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Ludibrium

Ludibrium

Ludibrium is a word derived from Latin ludus (plural ludi), meaning a plaything or a trivial game. In Latin ludibrium denotes an object of fun, and at the same time, of scorn and derision, and it also denotes a capricious game itself: e.g., ludibria ventis (Virgil), "the playthings of the winds", ludibrium pelagis (Lucretius), "the plaything of the waves"; Ludibrio me adhuc habuisti (Plautus), "Until now you have been toying with me."

The term "ludibrium" was used frequently by Johann Valentin Andreae (1587 - 1654) in phrases like "the ludibrium of the fictitious Rosicrucian Fraternity" when describing the Rosicrucian Order, most notably in his Chymical Wedding of Christian Rosenkreutz, published anonymously in 1616, of which Andreae subsequently claimed to be the author and which has been taken seriously, as virtually a third of the Rosicrucian Manifestos. However, in his Peregrini in Patria errores (1618) Andreae compares the world to an amphitheatre where no one is seen in their true light. This conception of the Rosicrucian world as theater was popularized by the French Situationist Guy Debord in Society of the Spectacle (1967).

Paul Arnold translated Andreae's usage as farce, but this conception has been contested by Frances Yates (Yate 1999), who suggests that Andreae's use of the term implies more nearly some sort of "Divine Comedy", a dramatic allegory played in the political domain during the tumult which preceded the Thirty Years' War in Germany.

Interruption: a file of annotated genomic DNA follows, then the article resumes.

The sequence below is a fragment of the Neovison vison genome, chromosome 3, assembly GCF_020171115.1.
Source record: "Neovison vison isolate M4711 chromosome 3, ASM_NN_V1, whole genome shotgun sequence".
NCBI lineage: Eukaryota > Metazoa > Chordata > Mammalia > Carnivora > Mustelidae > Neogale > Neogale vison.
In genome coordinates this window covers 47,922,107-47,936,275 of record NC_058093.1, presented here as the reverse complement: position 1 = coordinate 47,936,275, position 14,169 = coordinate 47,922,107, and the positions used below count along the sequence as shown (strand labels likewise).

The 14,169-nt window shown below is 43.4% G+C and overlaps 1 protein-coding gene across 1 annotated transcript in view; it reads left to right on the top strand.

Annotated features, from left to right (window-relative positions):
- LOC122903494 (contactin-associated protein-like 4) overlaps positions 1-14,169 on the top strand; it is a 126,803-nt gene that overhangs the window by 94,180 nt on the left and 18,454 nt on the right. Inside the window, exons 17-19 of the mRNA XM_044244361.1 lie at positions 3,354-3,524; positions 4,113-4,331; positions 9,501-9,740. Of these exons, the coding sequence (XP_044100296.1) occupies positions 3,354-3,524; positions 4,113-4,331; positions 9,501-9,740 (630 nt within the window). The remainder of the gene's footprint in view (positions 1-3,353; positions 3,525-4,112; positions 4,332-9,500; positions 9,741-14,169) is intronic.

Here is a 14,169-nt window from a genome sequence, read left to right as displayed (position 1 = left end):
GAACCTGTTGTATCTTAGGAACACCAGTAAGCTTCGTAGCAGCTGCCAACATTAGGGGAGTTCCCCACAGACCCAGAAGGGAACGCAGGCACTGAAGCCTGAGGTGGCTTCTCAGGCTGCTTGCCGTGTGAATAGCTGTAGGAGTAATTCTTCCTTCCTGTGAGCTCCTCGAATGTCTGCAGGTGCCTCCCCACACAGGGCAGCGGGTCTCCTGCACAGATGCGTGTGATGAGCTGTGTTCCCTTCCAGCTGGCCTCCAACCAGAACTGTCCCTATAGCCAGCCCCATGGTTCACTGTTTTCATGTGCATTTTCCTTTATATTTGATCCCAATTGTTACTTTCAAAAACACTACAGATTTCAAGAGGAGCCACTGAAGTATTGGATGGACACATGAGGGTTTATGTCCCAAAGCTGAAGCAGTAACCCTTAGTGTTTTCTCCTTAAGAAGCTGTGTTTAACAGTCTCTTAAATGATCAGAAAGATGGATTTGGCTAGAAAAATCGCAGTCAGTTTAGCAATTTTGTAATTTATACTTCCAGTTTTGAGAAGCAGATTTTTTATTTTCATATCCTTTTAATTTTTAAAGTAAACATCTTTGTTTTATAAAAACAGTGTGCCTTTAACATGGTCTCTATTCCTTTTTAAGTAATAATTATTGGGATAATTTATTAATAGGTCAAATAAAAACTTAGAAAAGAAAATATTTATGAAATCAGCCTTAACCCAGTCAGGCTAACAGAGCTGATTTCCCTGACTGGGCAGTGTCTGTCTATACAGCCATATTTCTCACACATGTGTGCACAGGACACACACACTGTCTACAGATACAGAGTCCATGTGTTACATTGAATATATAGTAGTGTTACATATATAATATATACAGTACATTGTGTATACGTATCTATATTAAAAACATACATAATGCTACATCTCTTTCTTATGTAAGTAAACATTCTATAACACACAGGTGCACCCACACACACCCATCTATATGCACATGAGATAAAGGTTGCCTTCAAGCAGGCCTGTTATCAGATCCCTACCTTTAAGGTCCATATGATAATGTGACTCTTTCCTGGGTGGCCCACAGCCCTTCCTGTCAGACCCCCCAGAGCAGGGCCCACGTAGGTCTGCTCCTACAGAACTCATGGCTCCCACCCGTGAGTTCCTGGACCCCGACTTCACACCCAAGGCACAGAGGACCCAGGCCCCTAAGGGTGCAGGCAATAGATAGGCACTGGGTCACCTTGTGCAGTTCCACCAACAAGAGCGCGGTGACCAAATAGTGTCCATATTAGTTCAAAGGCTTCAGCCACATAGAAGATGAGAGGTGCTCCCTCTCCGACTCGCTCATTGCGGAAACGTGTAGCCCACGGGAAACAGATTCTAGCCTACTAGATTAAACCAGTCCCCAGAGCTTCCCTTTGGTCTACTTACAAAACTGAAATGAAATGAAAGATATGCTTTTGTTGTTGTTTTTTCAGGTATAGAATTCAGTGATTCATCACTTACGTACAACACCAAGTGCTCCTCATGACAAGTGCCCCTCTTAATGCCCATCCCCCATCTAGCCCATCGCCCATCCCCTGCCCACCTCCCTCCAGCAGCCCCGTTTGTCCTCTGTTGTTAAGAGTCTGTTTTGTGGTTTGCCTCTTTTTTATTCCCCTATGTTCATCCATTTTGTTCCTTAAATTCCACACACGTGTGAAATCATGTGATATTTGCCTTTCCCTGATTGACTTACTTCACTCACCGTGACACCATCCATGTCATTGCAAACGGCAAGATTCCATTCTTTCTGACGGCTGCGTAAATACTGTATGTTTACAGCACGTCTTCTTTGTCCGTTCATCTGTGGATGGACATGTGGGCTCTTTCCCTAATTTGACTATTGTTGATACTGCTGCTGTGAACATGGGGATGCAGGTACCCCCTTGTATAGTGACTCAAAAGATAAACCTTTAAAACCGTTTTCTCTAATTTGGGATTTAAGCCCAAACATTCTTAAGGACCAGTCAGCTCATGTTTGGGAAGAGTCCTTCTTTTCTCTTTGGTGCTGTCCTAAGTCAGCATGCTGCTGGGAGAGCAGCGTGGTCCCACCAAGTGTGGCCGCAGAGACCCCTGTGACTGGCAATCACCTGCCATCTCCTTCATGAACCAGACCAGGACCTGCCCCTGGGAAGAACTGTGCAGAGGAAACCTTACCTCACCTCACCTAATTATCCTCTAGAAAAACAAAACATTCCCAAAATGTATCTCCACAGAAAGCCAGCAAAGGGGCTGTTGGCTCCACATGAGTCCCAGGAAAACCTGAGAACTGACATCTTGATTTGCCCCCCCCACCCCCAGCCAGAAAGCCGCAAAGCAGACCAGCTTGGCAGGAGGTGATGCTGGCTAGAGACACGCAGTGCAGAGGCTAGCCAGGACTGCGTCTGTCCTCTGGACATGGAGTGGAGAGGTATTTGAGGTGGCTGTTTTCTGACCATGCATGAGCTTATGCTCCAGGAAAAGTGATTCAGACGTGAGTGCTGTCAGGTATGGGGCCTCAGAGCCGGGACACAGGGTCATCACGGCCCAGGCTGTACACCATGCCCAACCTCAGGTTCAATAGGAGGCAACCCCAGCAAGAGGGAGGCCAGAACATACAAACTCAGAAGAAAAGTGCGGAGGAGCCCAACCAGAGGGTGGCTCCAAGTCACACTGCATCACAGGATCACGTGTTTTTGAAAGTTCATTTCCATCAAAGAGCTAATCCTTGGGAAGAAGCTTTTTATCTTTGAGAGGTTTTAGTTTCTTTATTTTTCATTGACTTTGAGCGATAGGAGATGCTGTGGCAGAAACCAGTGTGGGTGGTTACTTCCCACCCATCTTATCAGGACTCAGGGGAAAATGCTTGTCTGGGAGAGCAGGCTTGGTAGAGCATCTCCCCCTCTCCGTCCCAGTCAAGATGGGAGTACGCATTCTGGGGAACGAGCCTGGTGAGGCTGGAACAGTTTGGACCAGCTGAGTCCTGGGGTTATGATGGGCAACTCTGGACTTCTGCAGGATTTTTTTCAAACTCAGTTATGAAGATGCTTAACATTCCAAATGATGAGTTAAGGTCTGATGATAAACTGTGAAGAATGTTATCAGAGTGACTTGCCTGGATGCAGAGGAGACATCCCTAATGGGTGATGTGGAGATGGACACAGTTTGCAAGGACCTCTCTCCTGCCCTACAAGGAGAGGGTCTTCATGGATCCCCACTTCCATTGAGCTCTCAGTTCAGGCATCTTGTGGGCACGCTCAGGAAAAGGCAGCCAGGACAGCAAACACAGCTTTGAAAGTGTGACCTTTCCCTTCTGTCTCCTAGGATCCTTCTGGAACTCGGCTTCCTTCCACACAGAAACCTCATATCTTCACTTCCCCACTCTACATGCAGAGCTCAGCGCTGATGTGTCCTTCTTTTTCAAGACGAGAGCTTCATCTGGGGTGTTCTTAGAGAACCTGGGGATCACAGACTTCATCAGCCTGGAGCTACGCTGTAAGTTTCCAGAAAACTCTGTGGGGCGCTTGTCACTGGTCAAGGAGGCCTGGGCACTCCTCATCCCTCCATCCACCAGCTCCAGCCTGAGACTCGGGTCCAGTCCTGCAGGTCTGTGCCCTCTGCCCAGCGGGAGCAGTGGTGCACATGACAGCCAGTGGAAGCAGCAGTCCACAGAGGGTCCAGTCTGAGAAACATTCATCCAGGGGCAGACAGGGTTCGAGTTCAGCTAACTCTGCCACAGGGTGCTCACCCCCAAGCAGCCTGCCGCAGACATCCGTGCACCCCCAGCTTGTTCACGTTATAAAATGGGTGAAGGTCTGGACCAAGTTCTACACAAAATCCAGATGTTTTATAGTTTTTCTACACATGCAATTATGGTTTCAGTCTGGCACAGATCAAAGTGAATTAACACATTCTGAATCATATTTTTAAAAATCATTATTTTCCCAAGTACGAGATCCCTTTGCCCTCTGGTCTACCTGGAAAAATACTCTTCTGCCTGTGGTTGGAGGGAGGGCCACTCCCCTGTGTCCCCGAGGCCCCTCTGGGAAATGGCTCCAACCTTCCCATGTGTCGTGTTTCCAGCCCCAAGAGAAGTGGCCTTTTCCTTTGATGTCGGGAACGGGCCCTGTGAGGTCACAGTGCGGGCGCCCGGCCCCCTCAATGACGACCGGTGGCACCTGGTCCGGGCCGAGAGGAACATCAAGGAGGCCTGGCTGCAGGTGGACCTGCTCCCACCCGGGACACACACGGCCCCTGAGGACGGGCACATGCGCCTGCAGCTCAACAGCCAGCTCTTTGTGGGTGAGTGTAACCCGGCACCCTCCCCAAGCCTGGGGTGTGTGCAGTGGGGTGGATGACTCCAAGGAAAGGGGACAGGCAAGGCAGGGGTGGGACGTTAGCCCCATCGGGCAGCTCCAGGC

Similarly, the melancolic Jacques in As You Like It (1599-1600) asserts that "All the world's a stage, And all the men and women merely players."

It has been suggested that Situationist International was a ludibrium devised by Asger Jorn. Like the Rosicrucians, the Situationist International was a very small group which nevertheless became notorious, even if only for a while. This conception can function as a technique whereby mental projections can be cast into the social imagination.

Robert Anton Wilson has suggested that the Priory of Sion is a modern ludibrium:

The Priory Of Sion fascinates me, because it has all the appearances of being a real conspiracy, and yet if you look at the elements another way, it looks like a very complicated practical joke by a bunch of intellectual French aristocrats. And half of the time I believe it really is a practical joke by a bunch of intellectual French aristocrats. And then part of the time I think it is a real conspiracy.

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